- LOCATION: Murano Island
Famous all over the world for the glass-making art, Murano Island owes its secular prosperity to a 1291 decree that ruled that all glass factories (where fires could easily be started thus jeopardizing Venetians’ homes) would have to be moved to this island. The Murano island, consisting of five main islets divided by a central canal known as Grand Canal, looks like Venice in miniature. The Canal is overlooked by noble palazzi that evoke the character of the island which soon became a holiday resort for the patricians of Venice. Unfortunately, little remains of the atmosphere that must have reigned in the past and Murano has been completely absorbed by the tourist industry. The narrow fondamenta are strewn with shops where you can buy glass souvenirs of any size, but if you are looking for something really original, we recommend that you go straight to the glass factories (most of them face the lagoon).
To savour the atmosphere of the Murano island, get off the vaporetto at the first stop, Colonna, and walk along the Fondamenta dei vetrai. Shortly afterwards you will see, on your left, the church of S. Pietro Martire, rebuilt between the 15th and the 16th century. Inside, note a series of masterpieces from churches and convents suppressed by Napoleon (Our Lady of the Assumption and Saints, and the Virgin Mary with Christ Child, Enthroned, with Angels and Saints by Giovanni Bellini, and St. Jerome in the Desert by Paolo Veronese. Go straight and cross Ponte Vivarini on the Grand Canal. Turn right on the FondamentaCavour: Palazzo Giustinian hosts the Museo di Arte Vetraria (museum of the glass-making art) where wonderful Venetian glasses are exhibited in a chronological order, from the 2nd century b. C. to the present day. Today the Museum is further enriched by the collection from Museo Correr. The most valuable item is the Love cup known as Coppa dei BaroThe Islands vier, in deep-blue glass, with enamelled love scenes and portraits of the bride and groom. From the windows of the museum, note the original Palazzo Trevisan.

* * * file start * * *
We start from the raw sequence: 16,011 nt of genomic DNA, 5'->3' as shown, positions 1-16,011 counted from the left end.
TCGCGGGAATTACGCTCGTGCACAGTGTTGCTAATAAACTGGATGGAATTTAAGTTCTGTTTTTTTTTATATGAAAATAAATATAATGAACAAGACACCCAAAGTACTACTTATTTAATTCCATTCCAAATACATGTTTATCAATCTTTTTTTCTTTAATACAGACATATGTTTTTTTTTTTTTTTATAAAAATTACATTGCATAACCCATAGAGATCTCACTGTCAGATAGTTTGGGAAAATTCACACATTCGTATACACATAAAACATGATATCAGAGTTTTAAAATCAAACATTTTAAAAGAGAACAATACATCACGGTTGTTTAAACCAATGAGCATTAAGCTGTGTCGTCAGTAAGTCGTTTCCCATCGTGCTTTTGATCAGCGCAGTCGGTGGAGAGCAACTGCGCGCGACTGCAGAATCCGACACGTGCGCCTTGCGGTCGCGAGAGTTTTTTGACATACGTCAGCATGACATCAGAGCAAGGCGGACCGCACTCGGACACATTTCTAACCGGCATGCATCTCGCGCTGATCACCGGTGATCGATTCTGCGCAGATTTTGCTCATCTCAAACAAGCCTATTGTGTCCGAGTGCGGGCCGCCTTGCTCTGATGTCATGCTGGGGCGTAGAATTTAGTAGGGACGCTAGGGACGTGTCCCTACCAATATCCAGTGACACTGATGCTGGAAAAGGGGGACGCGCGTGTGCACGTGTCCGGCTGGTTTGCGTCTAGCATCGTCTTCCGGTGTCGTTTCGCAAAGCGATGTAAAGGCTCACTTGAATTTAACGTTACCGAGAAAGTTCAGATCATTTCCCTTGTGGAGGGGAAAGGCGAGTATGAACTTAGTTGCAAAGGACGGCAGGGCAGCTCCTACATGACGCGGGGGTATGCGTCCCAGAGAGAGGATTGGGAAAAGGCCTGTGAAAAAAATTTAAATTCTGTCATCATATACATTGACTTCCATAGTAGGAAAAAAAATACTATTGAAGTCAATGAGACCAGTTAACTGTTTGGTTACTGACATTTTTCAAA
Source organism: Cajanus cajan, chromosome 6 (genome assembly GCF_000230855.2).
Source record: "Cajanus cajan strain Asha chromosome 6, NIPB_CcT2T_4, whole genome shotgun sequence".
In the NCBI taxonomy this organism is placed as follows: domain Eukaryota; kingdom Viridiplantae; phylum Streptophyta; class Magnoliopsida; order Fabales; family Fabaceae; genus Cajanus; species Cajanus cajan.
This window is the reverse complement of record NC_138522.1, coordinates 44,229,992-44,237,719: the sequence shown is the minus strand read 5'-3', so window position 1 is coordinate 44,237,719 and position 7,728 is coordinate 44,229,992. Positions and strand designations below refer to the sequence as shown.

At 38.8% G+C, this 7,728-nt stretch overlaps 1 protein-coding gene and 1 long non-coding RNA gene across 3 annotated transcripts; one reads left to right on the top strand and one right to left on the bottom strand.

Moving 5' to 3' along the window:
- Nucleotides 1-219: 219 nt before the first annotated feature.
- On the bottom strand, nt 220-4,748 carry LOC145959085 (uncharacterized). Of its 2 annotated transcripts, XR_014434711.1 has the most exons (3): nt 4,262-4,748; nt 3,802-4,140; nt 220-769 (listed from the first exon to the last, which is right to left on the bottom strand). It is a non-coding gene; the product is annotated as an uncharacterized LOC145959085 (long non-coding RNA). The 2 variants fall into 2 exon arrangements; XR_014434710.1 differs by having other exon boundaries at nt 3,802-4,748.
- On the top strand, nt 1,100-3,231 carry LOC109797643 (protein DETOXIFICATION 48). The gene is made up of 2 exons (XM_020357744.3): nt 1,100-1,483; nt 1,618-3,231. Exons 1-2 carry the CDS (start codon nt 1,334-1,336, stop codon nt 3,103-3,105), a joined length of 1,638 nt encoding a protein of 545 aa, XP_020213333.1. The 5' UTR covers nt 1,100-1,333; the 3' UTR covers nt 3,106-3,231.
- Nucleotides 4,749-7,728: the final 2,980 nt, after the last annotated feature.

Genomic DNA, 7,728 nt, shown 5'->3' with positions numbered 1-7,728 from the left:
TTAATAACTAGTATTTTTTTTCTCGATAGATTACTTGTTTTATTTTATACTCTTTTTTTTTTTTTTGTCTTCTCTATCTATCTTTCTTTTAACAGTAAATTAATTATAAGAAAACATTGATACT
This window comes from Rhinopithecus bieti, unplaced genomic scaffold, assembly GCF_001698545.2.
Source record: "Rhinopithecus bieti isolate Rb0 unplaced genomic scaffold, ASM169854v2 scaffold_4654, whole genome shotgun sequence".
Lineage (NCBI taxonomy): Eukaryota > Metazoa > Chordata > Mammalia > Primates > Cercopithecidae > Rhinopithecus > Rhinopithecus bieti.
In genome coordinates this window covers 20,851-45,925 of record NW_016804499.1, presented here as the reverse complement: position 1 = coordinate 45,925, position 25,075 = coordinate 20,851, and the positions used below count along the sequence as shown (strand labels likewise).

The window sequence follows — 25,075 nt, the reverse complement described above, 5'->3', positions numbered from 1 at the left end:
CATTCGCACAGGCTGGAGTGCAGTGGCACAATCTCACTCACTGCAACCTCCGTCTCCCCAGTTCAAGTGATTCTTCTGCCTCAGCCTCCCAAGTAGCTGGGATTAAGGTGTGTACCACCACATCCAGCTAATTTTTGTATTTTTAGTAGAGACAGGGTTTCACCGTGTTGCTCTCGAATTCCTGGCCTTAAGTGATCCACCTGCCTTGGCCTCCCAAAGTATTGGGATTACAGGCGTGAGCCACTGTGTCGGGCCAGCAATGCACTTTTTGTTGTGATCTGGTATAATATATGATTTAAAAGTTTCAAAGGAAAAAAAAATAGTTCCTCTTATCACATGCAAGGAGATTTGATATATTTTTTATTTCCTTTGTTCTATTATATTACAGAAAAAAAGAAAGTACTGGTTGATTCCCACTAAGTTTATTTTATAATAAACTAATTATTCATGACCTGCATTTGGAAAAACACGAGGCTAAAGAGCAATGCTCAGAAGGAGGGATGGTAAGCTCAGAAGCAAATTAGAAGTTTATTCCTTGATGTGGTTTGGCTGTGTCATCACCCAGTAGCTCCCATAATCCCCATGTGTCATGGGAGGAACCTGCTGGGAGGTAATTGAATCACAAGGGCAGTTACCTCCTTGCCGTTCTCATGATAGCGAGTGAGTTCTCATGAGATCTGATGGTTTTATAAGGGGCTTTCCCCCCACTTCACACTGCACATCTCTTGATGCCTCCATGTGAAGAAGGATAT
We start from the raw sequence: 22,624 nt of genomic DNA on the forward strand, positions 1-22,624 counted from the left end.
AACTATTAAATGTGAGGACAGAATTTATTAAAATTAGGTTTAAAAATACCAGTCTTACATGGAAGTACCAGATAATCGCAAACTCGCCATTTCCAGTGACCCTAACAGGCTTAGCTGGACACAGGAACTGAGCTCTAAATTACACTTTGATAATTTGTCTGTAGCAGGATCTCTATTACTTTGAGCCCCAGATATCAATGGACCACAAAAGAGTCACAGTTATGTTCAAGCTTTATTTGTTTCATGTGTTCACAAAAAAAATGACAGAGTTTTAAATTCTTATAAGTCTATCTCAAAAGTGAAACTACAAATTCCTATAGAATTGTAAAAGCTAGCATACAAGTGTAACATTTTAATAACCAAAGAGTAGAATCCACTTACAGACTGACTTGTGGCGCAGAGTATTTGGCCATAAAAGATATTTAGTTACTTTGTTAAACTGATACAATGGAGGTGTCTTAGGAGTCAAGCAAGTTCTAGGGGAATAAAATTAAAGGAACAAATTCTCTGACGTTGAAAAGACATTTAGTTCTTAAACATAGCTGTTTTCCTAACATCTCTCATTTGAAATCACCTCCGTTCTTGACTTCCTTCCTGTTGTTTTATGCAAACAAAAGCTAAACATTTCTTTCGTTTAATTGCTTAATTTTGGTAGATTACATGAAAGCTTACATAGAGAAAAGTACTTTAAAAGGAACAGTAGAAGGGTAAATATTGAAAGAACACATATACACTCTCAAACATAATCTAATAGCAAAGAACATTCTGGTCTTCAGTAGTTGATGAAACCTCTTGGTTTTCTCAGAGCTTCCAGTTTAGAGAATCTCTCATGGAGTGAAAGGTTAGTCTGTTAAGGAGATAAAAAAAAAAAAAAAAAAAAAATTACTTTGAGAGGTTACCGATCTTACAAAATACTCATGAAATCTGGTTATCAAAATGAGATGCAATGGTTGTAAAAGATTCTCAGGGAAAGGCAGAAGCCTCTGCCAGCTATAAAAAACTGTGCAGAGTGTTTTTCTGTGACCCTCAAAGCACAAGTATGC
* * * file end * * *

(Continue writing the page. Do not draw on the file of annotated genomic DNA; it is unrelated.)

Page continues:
Not far from the museum, at the end of the Fondamenta, note the apse of a beautiful church, the cathedral of SS. Maria e Donato, an excellent example of Venetian-Byzantine art. The apse is surrounded by two orders of full-centre archlets on coupled columns enriched with beautiful capitals. Inside, the mosaic floor of 1140 is impressing (the date is reported on the third span of the nave): the figures of peacocks, eagles and all kinds of animals constitute a huge fantastic bestiary.